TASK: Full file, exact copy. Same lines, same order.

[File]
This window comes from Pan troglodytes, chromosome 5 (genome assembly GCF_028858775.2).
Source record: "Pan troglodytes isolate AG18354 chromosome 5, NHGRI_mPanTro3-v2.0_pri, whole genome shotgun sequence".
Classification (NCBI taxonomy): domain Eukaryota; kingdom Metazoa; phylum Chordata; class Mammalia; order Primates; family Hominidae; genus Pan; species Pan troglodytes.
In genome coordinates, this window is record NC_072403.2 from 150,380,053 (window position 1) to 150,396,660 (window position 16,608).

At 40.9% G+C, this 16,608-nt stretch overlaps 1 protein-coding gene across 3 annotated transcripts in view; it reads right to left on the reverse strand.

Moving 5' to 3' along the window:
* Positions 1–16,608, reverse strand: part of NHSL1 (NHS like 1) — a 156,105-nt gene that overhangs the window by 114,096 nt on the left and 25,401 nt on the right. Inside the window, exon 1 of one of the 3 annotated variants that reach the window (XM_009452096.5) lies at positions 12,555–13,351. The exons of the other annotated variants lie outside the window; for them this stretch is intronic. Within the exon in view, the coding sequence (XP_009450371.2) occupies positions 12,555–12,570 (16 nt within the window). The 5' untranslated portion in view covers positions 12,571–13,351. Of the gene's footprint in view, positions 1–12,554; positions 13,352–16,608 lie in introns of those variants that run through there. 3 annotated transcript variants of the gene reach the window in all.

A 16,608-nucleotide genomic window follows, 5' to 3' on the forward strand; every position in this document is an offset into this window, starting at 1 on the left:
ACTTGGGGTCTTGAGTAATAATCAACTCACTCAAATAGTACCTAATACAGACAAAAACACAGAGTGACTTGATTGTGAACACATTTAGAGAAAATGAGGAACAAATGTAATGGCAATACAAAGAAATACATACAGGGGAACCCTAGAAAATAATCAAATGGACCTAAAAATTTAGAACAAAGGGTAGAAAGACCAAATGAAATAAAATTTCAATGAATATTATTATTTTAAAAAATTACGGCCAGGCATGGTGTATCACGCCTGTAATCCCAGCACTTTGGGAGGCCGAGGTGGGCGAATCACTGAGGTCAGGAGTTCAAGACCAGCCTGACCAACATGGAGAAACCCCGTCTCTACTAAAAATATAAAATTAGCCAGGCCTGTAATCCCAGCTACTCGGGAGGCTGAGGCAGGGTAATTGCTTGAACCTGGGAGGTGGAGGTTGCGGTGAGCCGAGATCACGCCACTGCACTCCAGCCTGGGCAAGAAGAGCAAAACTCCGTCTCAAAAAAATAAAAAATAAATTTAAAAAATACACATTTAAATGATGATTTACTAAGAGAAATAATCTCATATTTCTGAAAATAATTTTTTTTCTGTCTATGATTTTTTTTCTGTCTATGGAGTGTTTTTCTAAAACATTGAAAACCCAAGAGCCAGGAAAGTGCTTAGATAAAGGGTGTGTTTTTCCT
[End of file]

This window comes from Pan troglodytes, chromosome 5 (genome assembly GCF_028858775.2).
Source record: "Pan troglodytes isolate AG18354 chromosome 5, NHGRI_mPanTro3-v2.0_pri, whole genome shotgun sequence".
Classification (NCBI taxonomy): domain Eukaryota; kingdom Metazoa; phylum Chordata; class Mammalia; order Primates; family Hominidae; genus Pan; species Pan troglodytes.
In genome coordinates, this window is record NC_072403.2 from 150,380,053 (window position 1) to 150,396,660 (window position 16,608).

At 40.9% G+C, this 16,608-nt stretch overlaps 1 protein-coding gene across 3 annotated transcripts in view; it reads right to left on the reverse strand.

Moving 5' to 3' along the window:
* Positions 1–16,608, reverse strand: part of NHSL1 (NHS like 1) — a 156,105-nt gene that overhangs the window by 114,096 nt on the left and 25,401 nt on the right. Inside the window, exon 1 of one of the 3 annotated variants that reach the window (XM_009452096.5) lies at positions 12,555–13,351. The exons of the other annotated variants lie outside the window; for them this stretch is intronic. Within the exon in view, the coding sequence (XP_009450371.2) occupies positions 12,555–12,570 (16 nt within the window). The 5' untranslated portion in view covers positions 12,571–13,351. Of the gene's footprint in view, positions 1–12,554; positions 13,352–16,608 lie in introns of those variants that run through there. 3 annotated transcript variants of the gene reach the window in all.

A 16,608-nucleotide genomic window follows, 5' to 3' on the forward strand; every position in this document is an offset into this window, starting at 1 on the left:
ACTTGGGGTCTTGAGTAATAATCAACTCACTCAAATAGTACCTAATACAGACAAAAACACAGAGTGACTTGATTGTGAACACATTTAGAGAAAATGAGGAACAAATGTAATGGCAATACAAAGAAATACATACAGGGGAACCCTAGAAAATAATCAAATGGACCTAAAAATTTAGAACAAAGGGTAGAAAGACCAAATGAAATAAAATTTCAATGAATATTATTATTTTAAAAAATTACGGCCAGGCATGGTGTATCACGCCTGTAATCCCAGCACTTTGGGAGGCCGAGGTGGGCGAATCACTGAGGTCAGGAGTTCAAGACCAGCCTGACCAACATGGAGAAACCCCGTCTCTACTAAAAATATAAAATTAGCCAGGCCTGTAATCCCAGCTACTCGGGAGGCTGAGGCAGGGTAATTGCTTGAACCTGGGAGGTGGAGGTTGCGGTGAGCCGAGATCACGCCACTGCACTCCAGCCTGGGCAAGAAGAGCAAAACTCCGTCTCAAAAAAATAAAAAATAAATTTAAAAAATACACATTTAAATGATGATTTACTAAGAGAAATAATCTCATATTTCTGAAAATAATTTTTTTTCTGTCTATGATTTTTTTTCTGTCTATGGAGTGTTTTTCTAAAACATTGAAAACCCAAGAGCCAGGAAAGTGCTTAGATAAAGGGTGTGTTTTTCCT